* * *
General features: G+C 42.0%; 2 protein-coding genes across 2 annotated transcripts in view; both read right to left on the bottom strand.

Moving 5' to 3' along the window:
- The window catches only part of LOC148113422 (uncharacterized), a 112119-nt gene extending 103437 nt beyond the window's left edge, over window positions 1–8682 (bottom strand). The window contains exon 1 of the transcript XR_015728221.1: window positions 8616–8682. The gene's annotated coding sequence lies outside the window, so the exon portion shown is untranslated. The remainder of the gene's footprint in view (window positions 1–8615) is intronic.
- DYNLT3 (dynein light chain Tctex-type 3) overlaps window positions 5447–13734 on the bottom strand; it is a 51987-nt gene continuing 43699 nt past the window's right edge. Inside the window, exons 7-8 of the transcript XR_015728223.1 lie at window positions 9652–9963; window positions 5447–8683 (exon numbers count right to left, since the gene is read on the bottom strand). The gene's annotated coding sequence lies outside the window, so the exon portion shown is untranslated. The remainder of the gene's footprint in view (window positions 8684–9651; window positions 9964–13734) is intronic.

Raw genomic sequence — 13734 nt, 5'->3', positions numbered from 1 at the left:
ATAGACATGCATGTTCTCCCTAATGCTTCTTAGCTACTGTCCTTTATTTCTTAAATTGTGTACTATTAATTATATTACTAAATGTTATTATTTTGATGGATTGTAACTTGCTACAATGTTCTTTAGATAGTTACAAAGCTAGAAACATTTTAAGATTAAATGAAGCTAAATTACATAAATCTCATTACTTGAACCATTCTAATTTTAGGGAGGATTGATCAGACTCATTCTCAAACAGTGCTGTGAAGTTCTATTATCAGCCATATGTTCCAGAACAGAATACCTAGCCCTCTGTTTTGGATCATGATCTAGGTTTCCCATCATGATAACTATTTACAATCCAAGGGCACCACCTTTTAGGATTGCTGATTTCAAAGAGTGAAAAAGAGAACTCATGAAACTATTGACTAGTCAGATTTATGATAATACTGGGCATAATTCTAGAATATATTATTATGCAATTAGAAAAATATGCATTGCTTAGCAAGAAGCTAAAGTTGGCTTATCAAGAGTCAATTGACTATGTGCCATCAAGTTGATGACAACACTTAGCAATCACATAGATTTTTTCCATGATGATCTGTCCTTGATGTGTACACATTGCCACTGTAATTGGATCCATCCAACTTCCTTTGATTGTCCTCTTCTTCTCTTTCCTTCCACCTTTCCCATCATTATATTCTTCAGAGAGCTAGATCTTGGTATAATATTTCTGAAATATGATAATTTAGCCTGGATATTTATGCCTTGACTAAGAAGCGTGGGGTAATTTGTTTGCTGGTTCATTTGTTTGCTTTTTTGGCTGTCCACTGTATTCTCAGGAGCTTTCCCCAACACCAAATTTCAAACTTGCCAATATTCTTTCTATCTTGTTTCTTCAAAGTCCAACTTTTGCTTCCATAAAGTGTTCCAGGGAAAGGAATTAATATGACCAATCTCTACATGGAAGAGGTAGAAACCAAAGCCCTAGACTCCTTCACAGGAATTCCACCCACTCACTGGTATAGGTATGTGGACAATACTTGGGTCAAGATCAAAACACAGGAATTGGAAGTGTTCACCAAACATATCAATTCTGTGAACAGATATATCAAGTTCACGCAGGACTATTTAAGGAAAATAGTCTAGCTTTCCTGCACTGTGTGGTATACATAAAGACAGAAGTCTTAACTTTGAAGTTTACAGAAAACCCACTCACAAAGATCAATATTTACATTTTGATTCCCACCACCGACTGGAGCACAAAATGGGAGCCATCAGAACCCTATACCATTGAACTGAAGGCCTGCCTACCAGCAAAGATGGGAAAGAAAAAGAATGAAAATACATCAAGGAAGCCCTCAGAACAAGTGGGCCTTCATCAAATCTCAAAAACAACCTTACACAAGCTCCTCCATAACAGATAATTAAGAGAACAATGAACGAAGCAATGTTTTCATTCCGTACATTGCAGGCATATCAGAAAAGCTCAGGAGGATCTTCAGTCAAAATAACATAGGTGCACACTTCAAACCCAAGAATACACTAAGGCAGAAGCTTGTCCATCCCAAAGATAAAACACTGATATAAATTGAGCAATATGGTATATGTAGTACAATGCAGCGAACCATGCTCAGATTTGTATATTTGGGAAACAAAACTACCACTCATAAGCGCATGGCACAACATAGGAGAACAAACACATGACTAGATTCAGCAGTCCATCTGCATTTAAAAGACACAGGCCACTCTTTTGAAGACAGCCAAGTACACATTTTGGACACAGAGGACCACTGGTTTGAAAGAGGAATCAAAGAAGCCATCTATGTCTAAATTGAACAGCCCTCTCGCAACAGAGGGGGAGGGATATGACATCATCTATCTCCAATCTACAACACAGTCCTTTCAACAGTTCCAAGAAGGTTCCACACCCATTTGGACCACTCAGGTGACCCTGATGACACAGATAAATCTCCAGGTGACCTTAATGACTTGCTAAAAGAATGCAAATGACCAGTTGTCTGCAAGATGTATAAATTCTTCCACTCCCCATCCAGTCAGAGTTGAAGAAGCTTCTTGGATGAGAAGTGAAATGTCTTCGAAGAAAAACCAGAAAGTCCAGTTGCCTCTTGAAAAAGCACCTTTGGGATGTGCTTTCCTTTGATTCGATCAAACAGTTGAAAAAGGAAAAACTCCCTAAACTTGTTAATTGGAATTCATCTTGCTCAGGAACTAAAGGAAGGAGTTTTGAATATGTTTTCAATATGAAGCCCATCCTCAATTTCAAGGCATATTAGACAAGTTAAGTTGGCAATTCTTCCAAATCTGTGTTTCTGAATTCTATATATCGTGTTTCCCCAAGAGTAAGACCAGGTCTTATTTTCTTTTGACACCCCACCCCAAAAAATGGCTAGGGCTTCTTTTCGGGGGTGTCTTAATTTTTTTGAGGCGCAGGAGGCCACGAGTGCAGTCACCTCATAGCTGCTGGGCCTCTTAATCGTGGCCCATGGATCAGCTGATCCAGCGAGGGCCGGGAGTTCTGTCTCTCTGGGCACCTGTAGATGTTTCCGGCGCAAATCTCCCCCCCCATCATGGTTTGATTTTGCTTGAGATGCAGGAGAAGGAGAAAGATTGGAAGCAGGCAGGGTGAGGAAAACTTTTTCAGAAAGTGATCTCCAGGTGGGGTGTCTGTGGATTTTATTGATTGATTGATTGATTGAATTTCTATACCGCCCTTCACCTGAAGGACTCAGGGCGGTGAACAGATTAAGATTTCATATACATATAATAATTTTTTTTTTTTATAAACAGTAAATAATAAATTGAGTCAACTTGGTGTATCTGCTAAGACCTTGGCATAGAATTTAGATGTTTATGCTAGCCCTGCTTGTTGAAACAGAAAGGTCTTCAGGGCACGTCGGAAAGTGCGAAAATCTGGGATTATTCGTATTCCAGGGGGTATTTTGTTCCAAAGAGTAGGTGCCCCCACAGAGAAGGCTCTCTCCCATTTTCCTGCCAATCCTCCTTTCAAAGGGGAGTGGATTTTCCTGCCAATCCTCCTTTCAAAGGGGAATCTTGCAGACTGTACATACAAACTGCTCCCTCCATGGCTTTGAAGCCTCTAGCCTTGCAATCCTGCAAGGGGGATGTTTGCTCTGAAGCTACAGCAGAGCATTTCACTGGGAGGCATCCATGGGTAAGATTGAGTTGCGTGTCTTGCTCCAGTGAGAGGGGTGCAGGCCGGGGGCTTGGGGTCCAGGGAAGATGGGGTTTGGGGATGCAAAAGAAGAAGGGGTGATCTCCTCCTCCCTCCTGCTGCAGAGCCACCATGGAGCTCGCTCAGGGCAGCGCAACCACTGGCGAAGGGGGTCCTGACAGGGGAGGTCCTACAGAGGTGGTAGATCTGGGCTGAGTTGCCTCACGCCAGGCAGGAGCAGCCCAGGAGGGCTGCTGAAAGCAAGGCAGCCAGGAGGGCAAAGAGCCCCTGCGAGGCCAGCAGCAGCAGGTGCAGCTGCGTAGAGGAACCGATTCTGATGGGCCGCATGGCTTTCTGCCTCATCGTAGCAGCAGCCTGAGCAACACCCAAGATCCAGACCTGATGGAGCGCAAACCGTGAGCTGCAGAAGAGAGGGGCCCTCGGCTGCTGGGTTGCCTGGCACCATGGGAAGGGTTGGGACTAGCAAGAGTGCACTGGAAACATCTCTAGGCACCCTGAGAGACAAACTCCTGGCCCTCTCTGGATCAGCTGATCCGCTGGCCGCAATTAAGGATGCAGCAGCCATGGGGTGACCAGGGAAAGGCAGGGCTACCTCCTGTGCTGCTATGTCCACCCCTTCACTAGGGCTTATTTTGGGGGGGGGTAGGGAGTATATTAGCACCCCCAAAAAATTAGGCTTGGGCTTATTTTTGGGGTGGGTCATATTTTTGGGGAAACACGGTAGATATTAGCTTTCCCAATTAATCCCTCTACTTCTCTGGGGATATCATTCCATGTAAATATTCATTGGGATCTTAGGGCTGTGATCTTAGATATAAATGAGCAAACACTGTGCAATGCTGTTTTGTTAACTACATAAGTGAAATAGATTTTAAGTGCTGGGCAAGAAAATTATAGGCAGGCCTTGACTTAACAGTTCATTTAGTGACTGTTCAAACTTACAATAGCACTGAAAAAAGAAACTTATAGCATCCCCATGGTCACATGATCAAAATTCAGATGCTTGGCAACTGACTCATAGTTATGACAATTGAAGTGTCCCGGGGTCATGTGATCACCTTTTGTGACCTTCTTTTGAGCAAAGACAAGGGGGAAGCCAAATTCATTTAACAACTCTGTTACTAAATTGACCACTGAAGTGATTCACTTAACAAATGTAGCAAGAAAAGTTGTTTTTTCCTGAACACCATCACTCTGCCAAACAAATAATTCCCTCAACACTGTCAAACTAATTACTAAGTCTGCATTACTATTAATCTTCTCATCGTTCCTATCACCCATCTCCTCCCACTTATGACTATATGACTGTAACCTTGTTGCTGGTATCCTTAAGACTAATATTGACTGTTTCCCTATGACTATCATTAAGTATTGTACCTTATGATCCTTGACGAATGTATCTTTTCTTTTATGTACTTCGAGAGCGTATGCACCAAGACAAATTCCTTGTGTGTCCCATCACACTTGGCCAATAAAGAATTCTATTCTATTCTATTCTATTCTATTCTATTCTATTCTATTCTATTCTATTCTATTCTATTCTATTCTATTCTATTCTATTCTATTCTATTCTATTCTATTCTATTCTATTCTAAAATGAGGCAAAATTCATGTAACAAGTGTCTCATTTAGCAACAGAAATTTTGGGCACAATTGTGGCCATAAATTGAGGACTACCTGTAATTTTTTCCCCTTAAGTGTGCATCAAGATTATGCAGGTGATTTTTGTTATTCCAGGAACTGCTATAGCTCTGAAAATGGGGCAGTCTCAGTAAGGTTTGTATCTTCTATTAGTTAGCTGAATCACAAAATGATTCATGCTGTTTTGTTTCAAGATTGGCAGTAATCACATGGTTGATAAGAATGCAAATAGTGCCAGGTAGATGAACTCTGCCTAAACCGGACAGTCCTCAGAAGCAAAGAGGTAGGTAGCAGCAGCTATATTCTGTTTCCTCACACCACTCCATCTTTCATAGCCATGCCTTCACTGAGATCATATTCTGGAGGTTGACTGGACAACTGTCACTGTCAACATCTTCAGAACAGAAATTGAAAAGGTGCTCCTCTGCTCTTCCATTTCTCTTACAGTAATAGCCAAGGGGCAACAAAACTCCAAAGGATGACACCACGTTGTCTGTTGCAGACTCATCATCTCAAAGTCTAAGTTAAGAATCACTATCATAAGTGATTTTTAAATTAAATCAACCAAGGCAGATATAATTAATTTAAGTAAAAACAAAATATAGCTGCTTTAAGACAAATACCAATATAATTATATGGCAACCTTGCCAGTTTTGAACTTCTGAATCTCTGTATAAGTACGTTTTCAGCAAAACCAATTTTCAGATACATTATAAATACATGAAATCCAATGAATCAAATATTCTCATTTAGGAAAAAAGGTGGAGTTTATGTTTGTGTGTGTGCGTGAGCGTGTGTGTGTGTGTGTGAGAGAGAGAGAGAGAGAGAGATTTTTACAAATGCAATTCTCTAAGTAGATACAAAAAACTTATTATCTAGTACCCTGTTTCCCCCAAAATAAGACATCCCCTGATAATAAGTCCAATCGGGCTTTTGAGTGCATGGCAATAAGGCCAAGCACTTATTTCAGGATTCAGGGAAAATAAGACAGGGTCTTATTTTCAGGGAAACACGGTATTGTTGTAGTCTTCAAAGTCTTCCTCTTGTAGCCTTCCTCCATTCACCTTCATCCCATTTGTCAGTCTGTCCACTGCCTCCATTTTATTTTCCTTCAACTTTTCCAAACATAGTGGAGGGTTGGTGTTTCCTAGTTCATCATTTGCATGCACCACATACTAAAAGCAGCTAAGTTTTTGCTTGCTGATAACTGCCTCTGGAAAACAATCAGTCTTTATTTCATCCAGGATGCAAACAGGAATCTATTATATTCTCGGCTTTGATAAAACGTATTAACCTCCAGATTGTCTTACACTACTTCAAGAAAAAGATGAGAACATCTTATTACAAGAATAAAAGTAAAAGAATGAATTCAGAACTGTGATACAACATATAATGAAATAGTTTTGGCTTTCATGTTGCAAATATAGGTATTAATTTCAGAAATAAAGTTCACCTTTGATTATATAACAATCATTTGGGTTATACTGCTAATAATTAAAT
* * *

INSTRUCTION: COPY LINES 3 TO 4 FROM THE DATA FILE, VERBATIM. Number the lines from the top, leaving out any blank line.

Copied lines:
- The window catches only part of LOC148113422 (uncharacterized), a 112119-nt gene extending 103437 nt beyond the window's left edge, over window positions 1–8682 (bottom strand). The window contains exon 1 of the transcript XR_015728221.1: window positions 8616–8682. The gene's annotated coding sequence lies outside the window, so the exon portion shown is untranslated. The remainder of the gene's footprint in view (window positions 1–8615) is intronic.
- DYNLT3 (dynein light chain Tctex-type 3) overlaps window positions 5447–13734 on the bottom strand; it is a 51987-nt gene continuing 43699 nt past the window's right edge. Inside the window, exons 7-8 of the transcript XR_015728223.1 lie at window positions 9652–9963; window positions 5447–8683 (exon numbers count right to left, since the gene is read on the bottom strand). The gene's annotated coding sequence lies outside the window, so the exon portion shown is untranslated. The remainder of the gene's footprint in view (window positions 8684–9651; window positions 9964–13734) is intronic.